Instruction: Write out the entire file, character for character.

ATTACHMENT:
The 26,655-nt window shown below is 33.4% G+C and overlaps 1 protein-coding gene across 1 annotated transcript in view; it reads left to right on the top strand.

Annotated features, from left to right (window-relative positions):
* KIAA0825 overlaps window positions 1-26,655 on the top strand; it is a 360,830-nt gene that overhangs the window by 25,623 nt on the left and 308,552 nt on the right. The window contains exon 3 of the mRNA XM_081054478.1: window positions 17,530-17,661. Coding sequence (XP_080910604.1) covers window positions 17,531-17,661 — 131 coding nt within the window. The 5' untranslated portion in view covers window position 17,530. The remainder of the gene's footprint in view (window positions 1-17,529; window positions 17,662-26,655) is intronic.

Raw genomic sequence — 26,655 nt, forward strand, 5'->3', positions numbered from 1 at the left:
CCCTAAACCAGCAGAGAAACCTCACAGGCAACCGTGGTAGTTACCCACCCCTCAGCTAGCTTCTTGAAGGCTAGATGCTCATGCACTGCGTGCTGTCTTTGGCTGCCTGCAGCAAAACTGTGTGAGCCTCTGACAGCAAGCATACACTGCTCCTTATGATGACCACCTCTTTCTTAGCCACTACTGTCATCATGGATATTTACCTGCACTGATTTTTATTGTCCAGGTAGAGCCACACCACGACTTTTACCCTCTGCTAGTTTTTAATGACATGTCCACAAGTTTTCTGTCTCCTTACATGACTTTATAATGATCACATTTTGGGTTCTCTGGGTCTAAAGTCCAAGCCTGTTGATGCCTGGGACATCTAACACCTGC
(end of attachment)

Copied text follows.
The 26,655-nt window shown below is 33.4% G+C and overlaps 1 protein-coding gene across 1 annotated transcript in view; it reads left to right on the top strand.

Annotated features, from left to right (window-relative positions):
* KIAA0825 overlaps window positions 1-26,655 on the top strand; it is a 360,830-nt gene that overhangs the window by 25,623 nt on the left and 308,552 nt on the right. The window contains exon 3 of the mRNA XM_081054478.1: window positions 17,530-17,661. Coding sequence (XP_080910604.1) covers window positions 17,531-17,661 — 131 coding nt within the window. The 5' untranslated portion in view covers window position 17,530. The remainder of the gene's footprint in view (window positions 1-17,529; window positions 17,662-26,655) is intronic.

Raw genomic sequence — 26,655 nt, forward strand, 5'->3', positions numbered from 1 at the left:
CCCTAAACCAGCAGAGAAACCTCACAGGCAACCGTGGTAGTTACCCACCCCTCAGCTAGCTTCTTGAAGGCTAGATGCTCATGCACTGCGTGCTGTCTTTGGCTGCCTGCAGCAAAACTGTGTGAGCCTCTGACAGCAAGCATACACTGCTCCTTATGATGACCACCTCTTTCTTAGCCACTACTGTCATCATGGATATTTACCTGCACTGATTTTTATTGTCCAGGTAGAGCCACACCACGACTTTTACCCTCTGCTAGTTTTTAATGACATGTCCACAAGTTTTCTGTCTCCTTACATGACTTTATAATGATCACATTTTGGGTTCTCTGGGTCTAAAGTCCAAGCCTGTTGATGCCTGGGACATCTAACACCTGC